A quick look at the NCSC guidelines for AI security

by Black Hat Middle East and Africa
A quick look at the NCSC guidelines for AI security

On 27 November 2023, the UK’s National Cyber Security Centre (NCSC) released its new global guidelines for AI security. 

The Guidelines for Secure AI System Development have been developed in collaboration with the US Cybersecurity and Infrastructure Security Agency (CISA), with cooperation from 21 other international agencies from countries around the world.  

The goal is to establish global standards and collaboration on the security of AI development; and at time of writing, a total of 18 countries (including the UK) have endorsed the guidelines. 

What does this mean for AI developers? 

This is the first set of guidelines for AI security that have been agreed by government organisations around the world. They promise to help AI systems developers make decisions that are informed by security best practices – and ensure that AI systems are secure by design, with cybersecurity baked in. 

This includes developers that are creating novel AI systems, and companies that are building systems and services using tools that are provided by third parties. 

And the guidelines are divided into four key categories, each with suggested security-enhancing behaviours: 

  • Secure design
  • Secure development
  • Secure deployment
  • Secure operation and maintenance 

Lindy Cameron (CEO at NCSC) said in a statement: 

“These guidelines mark a significant step in shaping a truly global, common understanding of the cyber risks and mitigation strategies around AI to ensure that security is not a postscript to development but a core requirement throughout.”

And Jen Easterly (Director at CISA) said:

“As nations and organizations embrace the transformative power of AI, this international collaboration, led by CISA and NCSC, underscores the global dedication to fostering transparency, accountability, and secure practices. The domestic and international unity in advancing secure by design principles and cultivating a resilient foundation for the safe development of AI systems worldwide could not come at a more important time in our shared technology revolution.”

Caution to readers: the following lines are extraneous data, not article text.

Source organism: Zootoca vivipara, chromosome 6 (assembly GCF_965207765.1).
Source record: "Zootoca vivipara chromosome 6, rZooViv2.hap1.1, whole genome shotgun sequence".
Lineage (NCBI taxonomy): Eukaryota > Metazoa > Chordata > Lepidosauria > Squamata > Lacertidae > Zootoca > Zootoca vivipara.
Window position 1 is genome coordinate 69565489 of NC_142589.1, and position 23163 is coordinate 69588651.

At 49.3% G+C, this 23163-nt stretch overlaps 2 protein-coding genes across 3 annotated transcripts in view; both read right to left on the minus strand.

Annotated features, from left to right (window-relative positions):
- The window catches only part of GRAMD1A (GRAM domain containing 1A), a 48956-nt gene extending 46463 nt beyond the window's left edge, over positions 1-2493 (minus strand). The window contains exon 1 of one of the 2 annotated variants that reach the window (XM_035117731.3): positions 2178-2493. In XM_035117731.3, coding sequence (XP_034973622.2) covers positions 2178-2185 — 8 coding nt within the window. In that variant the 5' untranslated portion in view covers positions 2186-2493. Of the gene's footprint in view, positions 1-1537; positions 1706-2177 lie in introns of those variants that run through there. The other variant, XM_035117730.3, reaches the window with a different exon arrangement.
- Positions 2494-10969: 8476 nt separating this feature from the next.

Reactions so far are largely positive 

It’s important to note that these are guidelines – they’re not legislated, and not enforceable. But so far, the response to this landmark effort has been good. 

Paul Brucciani (Cybersecurity advisor at WithSecure) told Computer Weekly

“These early days of AI can be likened to blowing glass: while the glass is fluid it can be made into any shape, but once it has cooled, its shape is fixed. Regulators are scrambling to influence AI regulation as it takes shape.” 

“Guidelines are quick to produce since they do not require legislation, nonetheless, NCSC and CISA have worked with impressive speed to corral this list of signatories. Amazon, Google, Microsoft and OpenAI, the world-leading AI developers, are signatories. A notable absentee from the list is the EU.”

For cybersecurity professionals, it’s a positive step towards AI developers being required to take responsibility for the safety and security of the systems they create. Because the alternative is that the cybersecurity industry becomes responsible for securing AI after it’s already out in the wild – and retrospective security is much harder, and less effective, than security by design. 

And beyond AI, any international collaboration on security is an interesting development for the cybersecurity industry as a whole to watch. It shows that we’re moving, very slowly, towards the possibility for organised global security collaborations; and towards agreements on security governance that could increase cyber resilience in the future. 

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